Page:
Detectives don't name the gangs, but there are 4 Hispanic, 6 black, and 2 Samoan. It's rumored the Crips and the Bloods are there.
Crime in the United States
Crime in the United States is described by annual Uniform Crime Reports by the Federal Bureau of Investigation (FBI) and by annual National Crime Victimization Surveys by the Bureau of Justice Statistics. In addition to the primary Uniform Crime Report known as Crime in the United States, the FBI publishes annual reports on hate crimes and on the status of law enforcement in the United States, and its definitions of crime are considered standard by many American law enforcement agencies. According to the FBI, index crime in the United States includes violent crime and property crime. Violent crime consists of four criminal offenses: murder and non-negligent manslaughter, forcible rape, robbery, and aggravated assault; property crime consists of burglary, larceny, motor vehicle theft, and arson.
Crime rates have varied over time in the United States. American crime rates generally rose after World War II, and peaked between the 1970s and early 1990s. Since the early 1990s, crime has declined in the United States, and current crime rates are approximately the same as those of the 1960s.
Gangs in the United States
Organized crime, Organised crime, and often criminal organizations are a group of terms which categorise transnational, national, or local groupings of highly centralized enterprises run by criminals, who intend to engage in illegal activity, most commonly for monetary profit. Some criminal organizations, such as terrorist organizations, are politically motivated. Sometimes criminal organizations force people to do business with them, as when a gang extorts money from shopkeepers for so-called "protection". Gangs may become disciplined enough to be considered organized. An organized gang or criminal set can also be referred to as a mob.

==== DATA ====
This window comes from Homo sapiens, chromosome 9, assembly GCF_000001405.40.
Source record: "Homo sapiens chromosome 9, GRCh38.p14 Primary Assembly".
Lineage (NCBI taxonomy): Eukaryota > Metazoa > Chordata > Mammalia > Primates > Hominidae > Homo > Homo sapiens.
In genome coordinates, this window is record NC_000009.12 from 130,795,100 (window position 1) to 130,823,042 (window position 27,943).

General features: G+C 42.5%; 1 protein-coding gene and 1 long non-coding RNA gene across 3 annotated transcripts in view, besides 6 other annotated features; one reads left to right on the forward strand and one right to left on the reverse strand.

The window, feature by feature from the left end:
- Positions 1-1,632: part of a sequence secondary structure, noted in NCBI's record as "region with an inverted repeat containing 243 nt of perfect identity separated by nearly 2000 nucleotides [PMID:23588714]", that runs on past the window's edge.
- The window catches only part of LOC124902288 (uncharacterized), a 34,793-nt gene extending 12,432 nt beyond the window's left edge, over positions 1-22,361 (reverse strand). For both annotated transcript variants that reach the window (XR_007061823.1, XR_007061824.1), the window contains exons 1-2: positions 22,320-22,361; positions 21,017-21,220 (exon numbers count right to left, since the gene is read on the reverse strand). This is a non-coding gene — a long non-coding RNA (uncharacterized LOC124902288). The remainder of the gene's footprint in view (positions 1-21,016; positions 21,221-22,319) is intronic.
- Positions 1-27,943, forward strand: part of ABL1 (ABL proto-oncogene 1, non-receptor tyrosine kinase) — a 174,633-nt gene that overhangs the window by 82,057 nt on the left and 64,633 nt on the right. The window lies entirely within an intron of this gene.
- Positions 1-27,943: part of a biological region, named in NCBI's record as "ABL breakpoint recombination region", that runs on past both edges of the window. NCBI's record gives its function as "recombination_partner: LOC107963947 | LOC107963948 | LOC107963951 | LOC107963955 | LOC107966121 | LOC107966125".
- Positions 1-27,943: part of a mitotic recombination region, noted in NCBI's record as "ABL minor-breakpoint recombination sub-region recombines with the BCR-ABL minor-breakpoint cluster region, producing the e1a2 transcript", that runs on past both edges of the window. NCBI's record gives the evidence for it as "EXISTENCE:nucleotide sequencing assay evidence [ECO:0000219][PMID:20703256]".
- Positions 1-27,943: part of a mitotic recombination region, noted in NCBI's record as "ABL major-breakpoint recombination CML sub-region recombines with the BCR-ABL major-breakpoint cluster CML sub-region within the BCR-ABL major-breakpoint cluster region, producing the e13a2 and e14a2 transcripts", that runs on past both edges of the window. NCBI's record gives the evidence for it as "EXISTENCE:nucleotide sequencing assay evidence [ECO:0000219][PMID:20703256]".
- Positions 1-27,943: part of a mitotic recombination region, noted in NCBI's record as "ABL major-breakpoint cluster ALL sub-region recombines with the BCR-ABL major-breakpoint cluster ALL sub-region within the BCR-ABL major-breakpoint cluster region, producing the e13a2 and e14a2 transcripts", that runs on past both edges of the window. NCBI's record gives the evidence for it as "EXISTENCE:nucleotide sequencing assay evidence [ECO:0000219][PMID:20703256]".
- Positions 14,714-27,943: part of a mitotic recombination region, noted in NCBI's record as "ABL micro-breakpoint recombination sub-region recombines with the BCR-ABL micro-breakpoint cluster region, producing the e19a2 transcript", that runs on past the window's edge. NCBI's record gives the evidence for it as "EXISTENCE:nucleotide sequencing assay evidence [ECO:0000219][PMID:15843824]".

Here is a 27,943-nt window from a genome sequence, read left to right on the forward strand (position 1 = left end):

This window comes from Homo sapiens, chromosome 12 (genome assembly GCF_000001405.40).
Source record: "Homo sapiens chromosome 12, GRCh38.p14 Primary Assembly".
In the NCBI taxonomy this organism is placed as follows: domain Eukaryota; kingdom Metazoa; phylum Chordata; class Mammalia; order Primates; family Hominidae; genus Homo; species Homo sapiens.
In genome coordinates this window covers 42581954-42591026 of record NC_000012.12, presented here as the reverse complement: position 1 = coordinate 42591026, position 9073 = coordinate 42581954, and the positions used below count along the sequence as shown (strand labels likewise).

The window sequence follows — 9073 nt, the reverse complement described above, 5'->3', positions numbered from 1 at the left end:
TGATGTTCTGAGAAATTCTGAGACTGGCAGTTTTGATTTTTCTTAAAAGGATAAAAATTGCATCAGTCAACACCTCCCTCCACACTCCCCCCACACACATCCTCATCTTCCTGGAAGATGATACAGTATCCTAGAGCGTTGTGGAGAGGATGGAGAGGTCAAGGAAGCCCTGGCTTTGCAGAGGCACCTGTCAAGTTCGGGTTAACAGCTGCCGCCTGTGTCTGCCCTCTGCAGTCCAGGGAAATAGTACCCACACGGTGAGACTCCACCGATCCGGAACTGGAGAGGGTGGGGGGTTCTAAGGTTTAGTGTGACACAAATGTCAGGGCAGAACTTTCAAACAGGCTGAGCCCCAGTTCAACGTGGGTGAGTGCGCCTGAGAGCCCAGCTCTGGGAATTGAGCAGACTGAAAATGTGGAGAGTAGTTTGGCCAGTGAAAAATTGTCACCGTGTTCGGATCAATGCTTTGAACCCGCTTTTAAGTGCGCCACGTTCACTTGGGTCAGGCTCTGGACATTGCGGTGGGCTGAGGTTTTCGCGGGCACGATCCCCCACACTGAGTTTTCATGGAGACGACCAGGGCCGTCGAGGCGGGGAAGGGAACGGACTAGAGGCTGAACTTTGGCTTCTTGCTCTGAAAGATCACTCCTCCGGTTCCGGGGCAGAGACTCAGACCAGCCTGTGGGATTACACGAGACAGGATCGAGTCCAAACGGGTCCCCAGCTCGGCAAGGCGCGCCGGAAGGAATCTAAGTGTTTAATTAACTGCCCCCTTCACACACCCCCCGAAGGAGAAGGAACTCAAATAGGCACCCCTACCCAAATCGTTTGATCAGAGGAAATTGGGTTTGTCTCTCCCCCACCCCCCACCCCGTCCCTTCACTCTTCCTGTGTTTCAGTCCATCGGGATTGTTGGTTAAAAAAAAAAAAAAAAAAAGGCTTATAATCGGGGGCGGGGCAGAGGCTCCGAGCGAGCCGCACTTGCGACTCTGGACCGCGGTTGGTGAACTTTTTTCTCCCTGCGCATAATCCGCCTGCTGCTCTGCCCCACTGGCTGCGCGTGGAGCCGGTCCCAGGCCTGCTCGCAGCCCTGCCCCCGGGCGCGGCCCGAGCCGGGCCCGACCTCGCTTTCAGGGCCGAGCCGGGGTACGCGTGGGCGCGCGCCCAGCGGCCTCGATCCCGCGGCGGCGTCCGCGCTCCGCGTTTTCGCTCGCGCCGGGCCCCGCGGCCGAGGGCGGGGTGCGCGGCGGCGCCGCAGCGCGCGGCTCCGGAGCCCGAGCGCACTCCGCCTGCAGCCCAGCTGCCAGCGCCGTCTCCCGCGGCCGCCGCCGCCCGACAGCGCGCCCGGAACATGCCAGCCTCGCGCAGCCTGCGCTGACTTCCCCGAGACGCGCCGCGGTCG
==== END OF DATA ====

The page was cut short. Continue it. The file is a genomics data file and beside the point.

Other organizations like, States, the Army, Police, Governments and Corporations may sometimes use organized crime methods to conduct their business, but their powers derive from their status as formal social institutions. There is a tendency to distinguish organized crime from other forms of crimes, such as, white-collar crime, financial crimes, political crimes, war crime, state crimes and treason. This distinction is not always apparent and the academic debate is ongoing. For example, in failed states that can no longer perform basic functions such as education, security, or governance, usually due to fractious violence or extreme poverty, organised crime, governance and war are often complimentary to each other. The term Parliamentary Mafiocracy is often attributed to democratic countries whose political, social and economic institutions are under the control of few families and business oligarchs.
Gangs in Canada
Gangs in the United States include several types of groups, including national street gangs, local street gangs, prison gangs, motorcycle gangs, and ethnic and organized crime gangs. Approximately 1.4 million people were part of gangs as of 2011, and more than 33,000 gangs were active in the United States.
Many American gangs began, and still exist, in urban areas. In many cases, national street gangs originated in major cities such as Los Angeles, Chicago, Miami and New York, and they later migrated to other American cities such as Atlanta, Memphis, Orlando, Houston, and Detroit.
Grape Street Watts Crips
Gangs in Canada are mostly present in the major urban areas of Canada, although their activities are not confined to large cities.